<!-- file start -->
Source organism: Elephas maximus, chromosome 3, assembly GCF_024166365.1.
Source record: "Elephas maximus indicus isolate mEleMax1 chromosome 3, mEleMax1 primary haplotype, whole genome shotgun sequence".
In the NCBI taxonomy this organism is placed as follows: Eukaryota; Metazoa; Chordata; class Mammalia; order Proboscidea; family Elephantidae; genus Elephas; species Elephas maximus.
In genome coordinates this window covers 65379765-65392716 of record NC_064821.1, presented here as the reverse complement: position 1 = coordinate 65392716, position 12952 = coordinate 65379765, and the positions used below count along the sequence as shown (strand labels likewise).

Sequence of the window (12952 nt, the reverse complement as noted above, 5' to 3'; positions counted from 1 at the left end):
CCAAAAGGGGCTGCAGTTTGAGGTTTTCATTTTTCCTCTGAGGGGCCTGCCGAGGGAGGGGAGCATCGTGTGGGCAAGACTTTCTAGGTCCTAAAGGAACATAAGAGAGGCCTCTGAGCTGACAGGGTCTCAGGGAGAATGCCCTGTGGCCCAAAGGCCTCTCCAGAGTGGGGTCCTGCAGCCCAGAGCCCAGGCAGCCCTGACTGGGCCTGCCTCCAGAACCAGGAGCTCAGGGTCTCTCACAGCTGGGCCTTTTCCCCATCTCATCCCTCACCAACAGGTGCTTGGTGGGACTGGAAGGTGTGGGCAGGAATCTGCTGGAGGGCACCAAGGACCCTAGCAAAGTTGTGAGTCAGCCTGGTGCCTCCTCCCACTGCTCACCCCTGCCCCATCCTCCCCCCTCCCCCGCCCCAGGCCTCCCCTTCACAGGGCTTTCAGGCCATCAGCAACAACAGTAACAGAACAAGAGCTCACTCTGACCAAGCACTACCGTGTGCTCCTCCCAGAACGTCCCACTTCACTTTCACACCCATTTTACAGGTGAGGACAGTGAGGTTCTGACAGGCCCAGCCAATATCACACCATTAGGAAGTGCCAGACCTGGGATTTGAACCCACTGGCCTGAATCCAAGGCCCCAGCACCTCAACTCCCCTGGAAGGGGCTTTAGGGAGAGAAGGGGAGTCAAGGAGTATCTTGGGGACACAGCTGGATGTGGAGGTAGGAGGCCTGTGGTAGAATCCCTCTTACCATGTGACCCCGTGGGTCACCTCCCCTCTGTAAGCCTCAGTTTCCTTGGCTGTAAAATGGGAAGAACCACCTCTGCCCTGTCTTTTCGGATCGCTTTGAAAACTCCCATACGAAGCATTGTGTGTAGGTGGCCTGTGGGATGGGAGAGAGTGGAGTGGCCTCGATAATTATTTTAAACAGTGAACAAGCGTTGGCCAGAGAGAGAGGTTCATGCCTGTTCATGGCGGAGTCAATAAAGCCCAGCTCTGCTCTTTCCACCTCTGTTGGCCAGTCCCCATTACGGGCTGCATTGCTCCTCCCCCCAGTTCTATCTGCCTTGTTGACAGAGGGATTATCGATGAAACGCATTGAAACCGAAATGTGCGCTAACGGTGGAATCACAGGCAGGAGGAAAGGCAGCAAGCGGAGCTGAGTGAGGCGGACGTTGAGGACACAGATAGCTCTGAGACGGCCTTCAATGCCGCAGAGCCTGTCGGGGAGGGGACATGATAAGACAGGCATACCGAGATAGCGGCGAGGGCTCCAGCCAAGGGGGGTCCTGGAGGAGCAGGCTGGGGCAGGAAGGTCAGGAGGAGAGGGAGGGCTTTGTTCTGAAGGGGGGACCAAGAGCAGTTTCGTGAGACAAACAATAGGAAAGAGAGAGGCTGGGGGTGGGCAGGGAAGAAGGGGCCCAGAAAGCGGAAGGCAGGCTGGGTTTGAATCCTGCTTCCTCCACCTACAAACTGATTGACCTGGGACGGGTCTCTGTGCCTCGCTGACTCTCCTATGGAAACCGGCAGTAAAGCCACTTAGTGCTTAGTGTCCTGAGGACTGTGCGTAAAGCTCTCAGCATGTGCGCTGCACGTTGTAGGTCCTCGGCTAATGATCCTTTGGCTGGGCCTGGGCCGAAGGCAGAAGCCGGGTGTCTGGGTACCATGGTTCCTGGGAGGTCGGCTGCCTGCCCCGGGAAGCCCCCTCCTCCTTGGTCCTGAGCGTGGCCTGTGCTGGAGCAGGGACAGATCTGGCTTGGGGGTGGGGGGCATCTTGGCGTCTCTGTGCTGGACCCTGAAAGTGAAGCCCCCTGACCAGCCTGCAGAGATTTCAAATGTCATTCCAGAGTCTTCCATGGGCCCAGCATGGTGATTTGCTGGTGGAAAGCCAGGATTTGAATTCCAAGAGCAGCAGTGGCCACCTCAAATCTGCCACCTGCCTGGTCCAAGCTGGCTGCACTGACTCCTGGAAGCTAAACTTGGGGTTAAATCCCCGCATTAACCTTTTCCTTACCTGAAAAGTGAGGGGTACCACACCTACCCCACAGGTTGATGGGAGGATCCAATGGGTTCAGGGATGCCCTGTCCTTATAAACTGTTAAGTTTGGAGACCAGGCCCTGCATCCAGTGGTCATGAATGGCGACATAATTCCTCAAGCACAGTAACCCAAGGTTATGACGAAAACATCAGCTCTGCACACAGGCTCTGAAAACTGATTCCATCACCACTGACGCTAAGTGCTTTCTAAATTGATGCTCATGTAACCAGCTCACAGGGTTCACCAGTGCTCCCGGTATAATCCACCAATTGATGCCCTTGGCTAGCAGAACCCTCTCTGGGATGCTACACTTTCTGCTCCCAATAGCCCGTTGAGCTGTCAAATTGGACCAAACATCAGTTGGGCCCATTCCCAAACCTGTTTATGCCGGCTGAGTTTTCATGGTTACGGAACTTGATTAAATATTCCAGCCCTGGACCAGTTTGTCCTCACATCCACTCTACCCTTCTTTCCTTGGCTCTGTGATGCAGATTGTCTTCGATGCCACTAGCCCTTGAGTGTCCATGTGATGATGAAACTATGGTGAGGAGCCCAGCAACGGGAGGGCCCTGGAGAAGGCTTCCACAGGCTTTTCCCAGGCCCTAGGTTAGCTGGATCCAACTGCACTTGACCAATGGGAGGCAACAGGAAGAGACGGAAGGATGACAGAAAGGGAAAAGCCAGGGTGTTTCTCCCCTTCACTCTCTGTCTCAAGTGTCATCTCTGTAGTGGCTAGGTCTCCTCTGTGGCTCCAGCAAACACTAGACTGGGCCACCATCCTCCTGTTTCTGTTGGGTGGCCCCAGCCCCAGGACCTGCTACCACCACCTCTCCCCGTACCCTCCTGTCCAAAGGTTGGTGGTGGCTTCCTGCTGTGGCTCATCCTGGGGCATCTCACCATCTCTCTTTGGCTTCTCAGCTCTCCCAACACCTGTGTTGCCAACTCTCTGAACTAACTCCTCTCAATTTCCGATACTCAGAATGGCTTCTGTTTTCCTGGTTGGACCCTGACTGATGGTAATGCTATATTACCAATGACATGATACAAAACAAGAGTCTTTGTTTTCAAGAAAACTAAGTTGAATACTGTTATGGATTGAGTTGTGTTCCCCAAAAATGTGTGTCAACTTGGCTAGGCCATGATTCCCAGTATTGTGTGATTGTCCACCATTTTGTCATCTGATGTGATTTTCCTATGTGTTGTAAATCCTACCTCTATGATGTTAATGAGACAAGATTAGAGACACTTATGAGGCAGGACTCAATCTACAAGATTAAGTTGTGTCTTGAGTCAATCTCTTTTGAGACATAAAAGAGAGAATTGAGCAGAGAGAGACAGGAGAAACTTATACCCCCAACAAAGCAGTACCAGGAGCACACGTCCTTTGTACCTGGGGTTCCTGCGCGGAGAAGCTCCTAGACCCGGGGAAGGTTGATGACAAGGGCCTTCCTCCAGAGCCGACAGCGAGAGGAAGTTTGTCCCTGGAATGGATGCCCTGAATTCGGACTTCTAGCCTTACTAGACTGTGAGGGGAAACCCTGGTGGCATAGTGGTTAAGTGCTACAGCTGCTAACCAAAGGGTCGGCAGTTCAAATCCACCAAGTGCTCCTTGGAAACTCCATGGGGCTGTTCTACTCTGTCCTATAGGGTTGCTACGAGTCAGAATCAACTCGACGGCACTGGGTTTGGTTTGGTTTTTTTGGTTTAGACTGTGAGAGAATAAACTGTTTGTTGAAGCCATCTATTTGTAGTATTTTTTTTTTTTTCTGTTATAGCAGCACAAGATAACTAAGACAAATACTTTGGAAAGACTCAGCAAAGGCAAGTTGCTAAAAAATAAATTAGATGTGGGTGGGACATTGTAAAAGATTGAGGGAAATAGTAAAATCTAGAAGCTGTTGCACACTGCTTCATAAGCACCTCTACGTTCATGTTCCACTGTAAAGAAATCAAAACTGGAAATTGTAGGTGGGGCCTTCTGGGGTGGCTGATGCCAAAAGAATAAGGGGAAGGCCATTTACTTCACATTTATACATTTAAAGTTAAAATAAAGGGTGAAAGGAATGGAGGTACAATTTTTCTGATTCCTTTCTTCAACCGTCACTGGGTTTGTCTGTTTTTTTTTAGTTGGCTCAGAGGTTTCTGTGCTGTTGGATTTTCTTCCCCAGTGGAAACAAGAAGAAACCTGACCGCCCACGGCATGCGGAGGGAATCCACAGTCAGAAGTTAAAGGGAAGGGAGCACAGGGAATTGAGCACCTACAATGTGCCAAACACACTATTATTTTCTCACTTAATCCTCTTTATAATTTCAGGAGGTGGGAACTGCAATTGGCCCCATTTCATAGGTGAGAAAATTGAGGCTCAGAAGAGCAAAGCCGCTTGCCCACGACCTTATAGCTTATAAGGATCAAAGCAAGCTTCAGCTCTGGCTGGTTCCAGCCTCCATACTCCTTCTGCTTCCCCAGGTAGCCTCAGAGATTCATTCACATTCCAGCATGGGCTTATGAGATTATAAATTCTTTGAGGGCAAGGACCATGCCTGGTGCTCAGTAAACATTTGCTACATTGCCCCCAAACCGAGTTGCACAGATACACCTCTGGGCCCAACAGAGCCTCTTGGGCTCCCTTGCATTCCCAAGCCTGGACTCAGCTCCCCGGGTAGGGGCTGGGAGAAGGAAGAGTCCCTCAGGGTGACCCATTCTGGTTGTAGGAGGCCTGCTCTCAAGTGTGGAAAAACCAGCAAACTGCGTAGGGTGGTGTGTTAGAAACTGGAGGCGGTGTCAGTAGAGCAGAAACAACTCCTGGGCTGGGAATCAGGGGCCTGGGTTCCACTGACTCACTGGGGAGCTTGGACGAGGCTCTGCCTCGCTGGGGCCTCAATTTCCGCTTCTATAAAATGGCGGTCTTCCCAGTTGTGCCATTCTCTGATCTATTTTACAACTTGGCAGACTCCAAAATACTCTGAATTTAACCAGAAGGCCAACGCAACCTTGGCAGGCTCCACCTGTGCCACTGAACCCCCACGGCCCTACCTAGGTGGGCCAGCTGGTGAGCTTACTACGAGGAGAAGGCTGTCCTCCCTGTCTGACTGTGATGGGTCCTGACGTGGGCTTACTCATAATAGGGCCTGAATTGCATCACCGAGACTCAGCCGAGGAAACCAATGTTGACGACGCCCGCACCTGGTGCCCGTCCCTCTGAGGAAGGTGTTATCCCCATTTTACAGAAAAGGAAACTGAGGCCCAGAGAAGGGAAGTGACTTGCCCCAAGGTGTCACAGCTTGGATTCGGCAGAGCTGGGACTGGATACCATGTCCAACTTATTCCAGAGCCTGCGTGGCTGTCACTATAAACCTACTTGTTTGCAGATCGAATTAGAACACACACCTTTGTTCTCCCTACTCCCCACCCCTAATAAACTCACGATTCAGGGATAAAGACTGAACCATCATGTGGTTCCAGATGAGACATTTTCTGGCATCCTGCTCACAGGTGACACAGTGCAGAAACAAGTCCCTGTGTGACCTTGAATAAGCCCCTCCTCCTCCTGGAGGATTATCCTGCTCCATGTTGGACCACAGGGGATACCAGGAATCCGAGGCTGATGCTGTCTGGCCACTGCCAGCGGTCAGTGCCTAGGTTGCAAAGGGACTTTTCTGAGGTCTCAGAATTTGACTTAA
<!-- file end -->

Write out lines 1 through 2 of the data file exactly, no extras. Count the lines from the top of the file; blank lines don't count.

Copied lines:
Source organism: Elephas maximus, chromosome 3, assembly GCF_024166365.1.
Source record: "Elephas maximus indicus isolate mEleMax1 chromosome 3, mEleMax1 primary haplotype, whole genome shotgun sequence".